Traces of molecules found in ancient rocks are revealing a wild ecosystem of early life that hunted and thrived in the world's oceans for nearly a billion years.

Biomarker signatures found in rocks dated to 1.64 billion years ago were left by an entire range of previously unknown organisms that dominated life on Earth, in a low-oxygen world an eon before the emergence of plants, animals, and fungi.

These organisms were unlike anything alive today; their discoverers, led by paleobiogeochemists Jochen Brocks and Benjamin Nettersheim of the Australian National University in Australia, have collectively named them the protosterol biota.

They could be the world's earliest predators, feasting on microbes abundant in the oceans at that time; and they also appear to be the ancestors of all eukaryotic life on Earth. That's all the plants, animals and fungi that are around now – including us.

"Molecular remains of the protosterol biota detected in 1.6-billion-year-old rocks appear to be the oldest remnants of our own lineage – they lived even before the Last Eukaryotic Common Ancestor (1.2 billion years ago)," says Nettersheim, who is now at the University of Bremen in Germany.

"These ancient creatures were abundant in marine ecosystems across the world and probably shaped ecosystems for much of Earth's history."

Artistic interpretation of a group of early eukaryotes hanging out over a microbial mat. (Orchestrated in MidJourney by TA 2023)

Because eukaryotic life – organisms whose cells contain a nucleus – is so dominant today, scientists think that it must have emerged more than a billion years ago.

Paleobiologists have been on the lookout for these early eukaryotes for a long time, but identification of ancient organisms is challenging at best. Since it's been more than a billion years since they lived, any traces they may have left behind are likely to be extremely degraded, and difficult to confidently diagnose.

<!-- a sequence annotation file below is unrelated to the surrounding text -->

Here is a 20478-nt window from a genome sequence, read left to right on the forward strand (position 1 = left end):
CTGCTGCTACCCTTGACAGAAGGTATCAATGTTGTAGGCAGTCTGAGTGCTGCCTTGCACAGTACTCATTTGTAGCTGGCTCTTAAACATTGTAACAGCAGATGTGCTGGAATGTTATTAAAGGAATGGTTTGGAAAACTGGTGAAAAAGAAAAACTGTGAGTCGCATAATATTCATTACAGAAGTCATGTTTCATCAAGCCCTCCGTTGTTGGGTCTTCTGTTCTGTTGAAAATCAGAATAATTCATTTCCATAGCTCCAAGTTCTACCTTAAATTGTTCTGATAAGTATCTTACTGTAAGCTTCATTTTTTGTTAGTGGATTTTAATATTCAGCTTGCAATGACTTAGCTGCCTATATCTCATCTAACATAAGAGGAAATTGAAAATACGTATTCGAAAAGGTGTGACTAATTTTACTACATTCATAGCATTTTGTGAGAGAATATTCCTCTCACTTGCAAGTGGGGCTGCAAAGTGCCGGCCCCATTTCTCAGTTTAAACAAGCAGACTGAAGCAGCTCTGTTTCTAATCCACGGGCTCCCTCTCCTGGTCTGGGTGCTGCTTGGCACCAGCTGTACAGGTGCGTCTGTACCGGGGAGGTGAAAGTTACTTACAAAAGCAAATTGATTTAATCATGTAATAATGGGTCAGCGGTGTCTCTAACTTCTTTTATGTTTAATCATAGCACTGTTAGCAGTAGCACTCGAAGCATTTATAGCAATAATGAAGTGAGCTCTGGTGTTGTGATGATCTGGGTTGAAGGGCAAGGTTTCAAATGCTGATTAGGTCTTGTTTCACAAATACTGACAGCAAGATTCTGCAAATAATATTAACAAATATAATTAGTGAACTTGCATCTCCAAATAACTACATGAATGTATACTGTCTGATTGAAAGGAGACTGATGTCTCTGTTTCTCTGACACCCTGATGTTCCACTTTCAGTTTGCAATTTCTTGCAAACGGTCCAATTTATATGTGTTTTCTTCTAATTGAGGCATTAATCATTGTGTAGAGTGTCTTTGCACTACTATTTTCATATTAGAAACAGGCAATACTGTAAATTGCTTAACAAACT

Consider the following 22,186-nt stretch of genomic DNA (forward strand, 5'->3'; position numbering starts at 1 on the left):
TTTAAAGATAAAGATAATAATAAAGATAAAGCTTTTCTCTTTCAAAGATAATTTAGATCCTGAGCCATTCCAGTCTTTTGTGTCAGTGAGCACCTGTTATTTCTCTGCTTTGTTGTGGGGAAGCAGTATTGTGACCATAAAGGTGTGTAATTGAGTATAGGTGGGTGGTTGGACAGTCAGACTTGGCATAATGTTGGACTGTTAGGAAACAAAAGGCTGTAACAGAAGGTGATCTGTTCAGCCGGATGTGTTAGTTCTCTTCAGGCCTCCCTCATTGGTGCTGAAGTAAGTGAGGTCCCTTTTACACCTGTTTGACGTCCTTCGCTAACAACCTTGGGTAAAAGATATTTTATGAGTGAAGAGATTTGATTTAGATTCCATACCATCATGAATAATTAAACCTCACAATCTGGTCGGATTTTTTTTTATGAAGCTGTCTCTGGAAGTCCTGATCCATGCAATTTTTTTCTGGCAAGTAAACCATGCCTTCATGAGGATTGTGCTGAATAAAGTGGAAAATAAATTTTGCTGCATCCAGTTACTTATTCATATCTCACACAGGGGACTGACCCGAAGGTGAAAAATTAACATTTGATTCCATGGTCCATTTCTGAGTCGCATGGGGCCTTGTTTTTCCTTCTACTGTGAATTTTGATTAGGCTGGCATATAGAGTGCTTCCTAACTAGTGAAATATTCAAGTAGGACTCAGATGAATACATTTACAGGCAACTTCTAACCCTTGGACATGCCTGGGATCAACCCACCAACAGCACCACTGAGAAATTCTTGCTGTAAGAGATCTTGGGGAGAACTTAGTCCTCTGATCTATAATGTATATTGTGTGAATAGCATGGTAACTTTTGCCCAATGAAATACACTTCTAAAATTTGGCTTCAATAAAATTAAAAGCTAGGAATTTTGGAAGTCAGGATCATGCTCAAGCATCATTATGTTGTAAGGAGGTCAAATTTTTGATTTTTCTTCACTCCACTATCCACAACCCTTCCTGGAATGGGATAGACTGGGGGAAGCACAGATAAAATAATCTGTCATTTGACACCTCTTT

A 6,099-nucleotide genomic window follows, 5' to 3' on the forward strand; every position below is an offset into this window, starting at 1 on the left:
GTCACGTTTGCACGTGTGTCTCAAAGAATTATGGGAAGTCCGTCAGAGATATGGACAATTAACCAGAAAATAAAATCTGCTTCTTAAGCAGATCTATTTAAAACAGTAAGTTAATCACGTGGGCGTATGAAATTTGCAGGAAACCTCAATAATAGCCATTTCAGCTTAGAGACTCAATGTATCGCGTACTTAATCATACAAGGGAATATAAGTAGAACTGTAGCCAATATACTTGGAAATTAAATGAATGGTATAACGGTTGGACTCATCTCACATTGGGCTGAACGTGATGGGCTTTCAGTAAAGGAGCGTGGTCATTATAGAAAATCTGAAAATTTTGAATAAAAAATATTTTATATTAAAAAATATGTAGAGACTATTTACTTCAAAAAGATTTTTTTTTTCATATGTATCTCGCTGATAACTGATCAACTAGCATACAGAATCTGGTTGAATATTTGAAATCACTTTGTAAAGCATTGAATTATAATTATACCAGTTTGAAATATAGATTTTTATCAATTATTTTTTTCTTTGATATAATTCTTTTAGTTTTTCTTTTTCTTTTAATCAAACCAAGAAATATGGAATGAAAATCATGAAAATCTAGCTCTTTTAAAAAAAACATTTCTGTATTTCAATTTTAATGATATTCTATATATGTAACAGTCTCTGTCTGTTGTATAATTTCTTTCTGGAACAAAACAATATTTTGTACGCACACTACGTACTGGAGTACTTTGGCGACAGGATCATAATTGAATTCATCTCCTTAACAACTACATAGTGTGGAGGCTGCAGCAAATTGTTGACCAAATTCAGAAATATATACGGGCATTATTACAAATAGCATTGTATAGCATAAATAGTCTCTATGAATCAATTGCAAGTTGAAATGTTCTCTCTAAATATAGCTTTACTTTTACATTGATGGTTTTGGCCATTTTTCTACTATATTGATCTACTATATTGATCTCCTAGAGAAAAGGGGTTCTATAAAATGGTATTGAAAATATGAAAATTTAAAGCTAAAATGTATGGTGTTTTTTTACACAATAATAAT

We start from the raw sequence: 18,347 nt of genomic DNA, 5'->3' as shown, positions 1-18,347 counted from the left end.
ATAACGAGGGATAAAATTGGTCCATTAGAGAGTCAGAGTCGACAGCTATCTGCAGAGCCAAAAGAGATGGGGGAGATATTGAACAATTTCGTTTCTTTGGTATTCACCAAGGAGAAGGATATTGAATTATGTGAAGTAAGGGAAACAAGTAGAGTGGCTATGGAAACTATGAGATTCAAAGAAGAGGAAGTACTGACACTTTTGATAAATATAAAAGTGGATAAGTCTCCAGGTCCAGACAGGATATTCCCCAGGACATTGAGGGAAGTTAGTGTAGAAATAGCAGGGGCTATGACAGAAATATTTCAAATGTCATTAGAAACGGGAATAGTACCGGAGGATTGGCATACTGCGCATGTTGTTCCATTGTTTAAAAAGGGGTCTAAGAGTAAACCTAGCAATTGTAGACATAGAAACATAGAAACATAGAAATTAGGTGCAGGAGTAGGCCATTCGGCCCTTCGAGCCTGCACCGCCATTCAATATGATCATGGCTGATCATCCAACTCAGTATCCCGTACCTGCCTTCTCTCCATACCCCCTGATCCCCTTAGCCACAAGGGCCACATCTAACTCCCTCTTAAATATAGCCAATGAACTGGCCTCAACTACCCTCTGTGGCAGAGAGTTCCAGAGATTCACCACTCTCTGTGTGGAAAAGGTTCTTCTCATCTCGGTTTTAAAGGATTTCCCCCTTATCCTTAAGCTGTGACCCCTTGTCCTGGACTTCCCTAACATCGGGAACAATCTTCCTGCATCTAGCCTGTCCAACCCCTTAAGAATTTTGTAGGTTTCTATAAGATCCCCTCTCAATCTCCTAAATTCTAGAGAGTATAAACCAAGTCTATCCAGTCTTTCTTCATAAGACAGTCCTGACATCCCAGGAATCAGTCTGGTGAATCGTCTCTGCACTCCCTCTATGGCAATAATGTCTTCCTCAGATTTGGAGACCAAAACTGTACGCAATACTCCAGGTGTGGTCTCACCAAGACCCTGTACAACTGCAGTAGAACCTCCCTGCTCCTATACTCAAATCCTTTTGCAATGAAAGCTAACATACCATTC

The discovery was made analyzing rocks from waterways around the world, the oldest of which were from the Barney Creek Formation in Australia, dating to 1.64 billion years ago.

They were specifically looking for steroids, a biomarker of early eukaryotes first predicted by Nobel laureate biochemist Konrad Bloch in 1994, as nearly all eukaryotes can synthesize steroids, such as cholesterol.

Artistic interpretation of early eukaryotes on the ocean floor. (Orchestrated in MidJourney by TA 2023)

"We employed a combination of techniques to first convert various modern steroids to their fossilized equivalent; otherwise, we wouldn't have even known what to look for," Brocks explains.

He adds, "Scientists had overlooked these molecules for decades because they do not conform to typical molecular search images. Once we knew our target, we discovered that dozens of other rocks, taken from billion-year-old waterways across the world, were oozing with similar fossil molecules."

The discovery shows that these eukaryote biomarkers had been hiding in plain sight all along, although what the creatures that produced them were like remains unknown, since fossils of the creatures themselves have not been found.

However, the researchers believe that the organisms of the protosterol biota were larger and more complex than bacteria, and thrived on them as the next chain up in the food web. "We believe they may have been the first predators on Earth, hunting and devouring bacteria," Brocks says.

Artistic interpretation of stem eukaryotes feeding on a microbial mat. (Orchestrated in MidJourney by TA 2023)

Interestingly, the traces left behind by these creatures stopped appearing in the fossil record around 800 million years ago. After this point, algae and fungi begin to appear; the first animals are thought to have emerged about 700 or 600 million years ago.

The decline of the protosterol biota and the emergence of other organisms is known as the Tonian Transformation, and it's one of the most profound alterations Earth's ecology has undergone, allowing for the rise of modern eukaryotes.

The discovery of sterols very similar to those our bodies produce today, in a very different set of organisms, allows us to trace our history back to a time much farther than ever before.

"The highlight of this finding is not just the extension of the current molecular record of eukaryotes," says paleobiogeochemist Christian Hallmann of the German Research Center for Geosciences in Germany.

"Given that the last common ancestor of all modern eukaryotes, including us humans, was likely capable of producing 'regular' modern sterols, chances are high that the eukaryotes responsible for these rare signatures belonged to the stem of the phylogenetic tree."

The research appears in Nature.